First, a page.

Ten years ago, on mid February 2012, LARES I – “LAser RElativity Satellite” – was released into orbit by the VEGA launcher on its maiden flight.
The Satellite was developed by 
#OHBItalia under the #ASI – Agenzia Spaziale Italiana – flag.

It is the densest orbiting object in the Solar System, due to its composition based on a special #tungsten alloy. It is a “massive sphere” of 424mm (diameter) and weighing about 300kg, on which 303 retroreflectors are installed, making it a perfect reflecting target for lasers.
For ten years it has been providing a wide range of very interesting data on a fundamental phenomenon predicted by Einstein’s theory of general relativity: the trailing of space-time due to the rotation of a body (the Earth in this case). The forthcoming LARES II (whose launch is scheduled on May 2022 on the VEGA C maiden flight) will deeply investigate such phenomena with improved and unprecedented accuracy.

Alessandro Bursi, Mechanisms BU Manager at OHB Italia, was strongly involved in both LARES Projects. He was in charge of the system development for retaining and releasing LARES I, as soon as the launcher reaches the target orbit. “LARES has been one of the most intense and great work experiences I have ever had,” declared Mr. Bursi now Project Manager for LARES II at OHB Italia. “A key element of the LARES II System is the non-conventional retaining mechanism assembly that keeps the spheric satellite locked during launch (without damaging the perfect spherical shape) and releases it once in orbit. Now the LARES II Satellite is ready to fly with VEGA C, and I am very excited about the launch as ten years ago!”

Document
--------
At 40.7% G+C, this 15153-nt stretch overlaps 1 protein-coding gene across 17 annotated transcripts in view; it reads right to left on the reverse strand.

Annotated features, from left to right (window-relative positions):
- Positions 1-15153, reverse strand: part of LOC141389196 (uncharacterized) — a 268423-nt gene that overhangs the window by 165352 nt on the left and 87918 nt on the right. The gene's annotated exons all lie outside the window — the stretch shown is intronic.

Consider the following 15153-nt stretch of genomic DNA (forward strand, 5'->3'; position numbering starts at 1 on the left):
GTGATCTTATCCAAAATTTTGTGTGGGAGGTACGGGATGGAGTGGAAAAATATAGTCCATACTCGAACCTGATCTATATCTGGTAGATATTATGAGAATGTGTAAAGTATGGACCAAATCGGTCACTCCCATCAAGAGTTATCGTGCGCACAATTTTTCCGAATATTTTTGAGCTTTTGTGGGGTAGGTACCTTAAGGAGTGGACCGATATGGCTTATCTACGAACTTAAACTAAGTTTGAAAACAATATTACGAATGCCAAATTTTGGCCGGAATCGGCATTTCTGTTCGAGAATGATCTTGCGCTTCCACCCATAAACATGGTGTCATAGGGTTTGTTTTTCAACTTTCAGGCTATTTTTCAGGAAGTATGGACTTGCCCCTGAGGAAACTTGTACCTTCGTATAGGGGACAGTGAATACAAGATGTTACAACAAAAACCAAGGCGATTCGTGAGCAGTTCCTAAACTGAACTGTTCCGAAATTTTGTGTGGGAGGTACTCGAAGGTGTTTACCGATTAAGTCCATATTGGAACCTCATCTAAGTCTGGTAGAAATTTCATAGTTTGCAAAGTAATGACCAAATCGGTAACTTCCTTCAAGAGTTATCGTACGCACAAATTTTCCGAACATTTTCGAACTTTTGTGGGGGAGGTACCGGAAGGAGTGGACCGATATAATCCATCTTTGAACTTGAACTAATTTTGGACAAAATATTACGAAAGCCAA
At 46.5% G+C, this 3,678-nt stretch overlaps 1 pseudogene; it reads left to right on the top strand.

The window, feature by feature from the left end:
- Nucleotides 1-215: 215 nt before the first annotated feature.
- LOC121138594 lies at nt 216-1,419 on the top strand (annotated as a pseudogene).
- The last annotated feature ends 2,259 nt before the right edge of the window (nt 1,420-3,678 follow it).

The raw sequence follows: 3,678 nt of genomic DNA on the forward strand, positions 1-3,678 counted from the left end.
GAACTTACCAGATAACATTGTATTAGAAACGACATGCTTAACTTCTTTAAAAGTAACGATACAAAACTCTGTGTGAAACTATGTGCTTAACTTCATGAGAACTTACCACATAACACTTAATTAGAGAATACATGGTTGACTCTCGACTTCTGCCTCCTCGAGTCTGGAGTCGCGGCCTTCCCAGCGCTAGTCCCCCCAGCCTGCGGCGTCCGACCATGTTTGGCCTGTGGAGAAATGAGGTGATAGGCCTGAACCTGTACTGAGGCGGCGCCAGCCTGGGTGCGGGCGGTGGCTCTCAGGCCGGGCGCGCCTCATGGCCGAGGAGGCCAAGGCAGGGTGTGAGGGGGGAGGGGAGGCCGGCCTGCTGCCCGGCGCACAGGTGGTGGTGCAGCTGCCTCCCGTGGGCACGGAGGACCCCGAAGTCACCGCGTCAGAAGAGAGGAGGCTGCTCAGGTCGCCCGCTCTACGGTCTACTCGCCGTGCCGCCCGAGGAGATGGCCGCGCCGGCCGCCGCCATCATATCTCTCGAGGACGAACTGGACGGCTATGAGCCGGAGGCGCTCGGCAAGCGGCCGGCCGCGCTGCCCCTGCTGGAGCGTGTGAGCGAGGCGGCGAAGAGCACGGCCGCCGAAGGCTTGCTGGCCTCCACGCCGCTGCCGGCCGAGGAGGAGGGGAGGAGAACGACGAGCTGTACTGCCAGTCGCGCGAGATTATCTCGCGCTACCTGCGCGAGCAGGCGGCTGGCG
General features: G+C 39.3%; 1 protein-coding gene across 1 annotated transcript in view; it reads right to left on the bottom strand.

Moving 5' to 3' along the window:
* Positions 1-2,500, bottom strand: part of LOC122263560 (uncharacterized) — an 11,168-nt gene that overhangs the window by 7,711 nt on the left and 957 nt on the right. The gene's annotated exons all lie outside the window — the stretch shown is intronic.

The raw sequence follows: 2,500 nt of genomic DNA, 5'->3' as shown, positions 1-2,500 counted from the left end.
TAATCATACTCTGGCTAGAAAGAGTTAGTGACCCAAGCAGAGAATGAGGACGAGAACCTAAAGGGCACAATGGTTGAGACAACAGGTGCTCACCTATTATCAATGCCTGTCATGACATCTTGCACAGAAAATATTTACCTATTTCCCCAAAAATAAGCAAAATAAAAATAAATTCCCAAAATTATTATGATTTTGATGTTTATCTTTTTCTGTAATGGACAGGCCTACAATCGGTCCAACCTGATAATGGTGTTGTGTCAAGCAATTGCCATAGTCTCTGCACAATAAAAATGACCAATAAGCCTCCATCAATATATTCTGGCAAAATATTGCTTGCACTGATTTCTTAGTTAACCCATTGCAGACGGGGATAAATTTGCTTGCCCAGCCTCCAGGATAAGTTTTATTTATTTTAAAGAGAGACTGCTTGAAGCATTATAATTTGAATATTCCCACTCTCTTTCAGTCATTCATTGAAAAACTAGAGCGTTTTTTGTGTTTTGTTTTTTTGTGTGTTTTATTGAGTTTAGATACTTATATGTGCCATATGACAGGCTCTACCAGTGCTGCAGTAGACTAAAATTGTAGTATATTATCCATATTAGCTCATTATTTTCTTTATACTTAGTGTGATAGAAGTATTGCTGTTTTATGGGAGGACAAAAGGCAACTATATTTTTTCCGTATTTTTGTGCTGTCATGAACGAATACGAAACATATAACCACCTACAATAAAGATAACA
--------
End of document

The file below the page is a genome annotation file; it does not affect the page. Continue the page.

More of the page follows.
#ASI #data #relativitytheory #retainingmechanisms #laser #tungstenalloy #massivesphere #trailingofspacetime #bodyrotation #sphericsatellite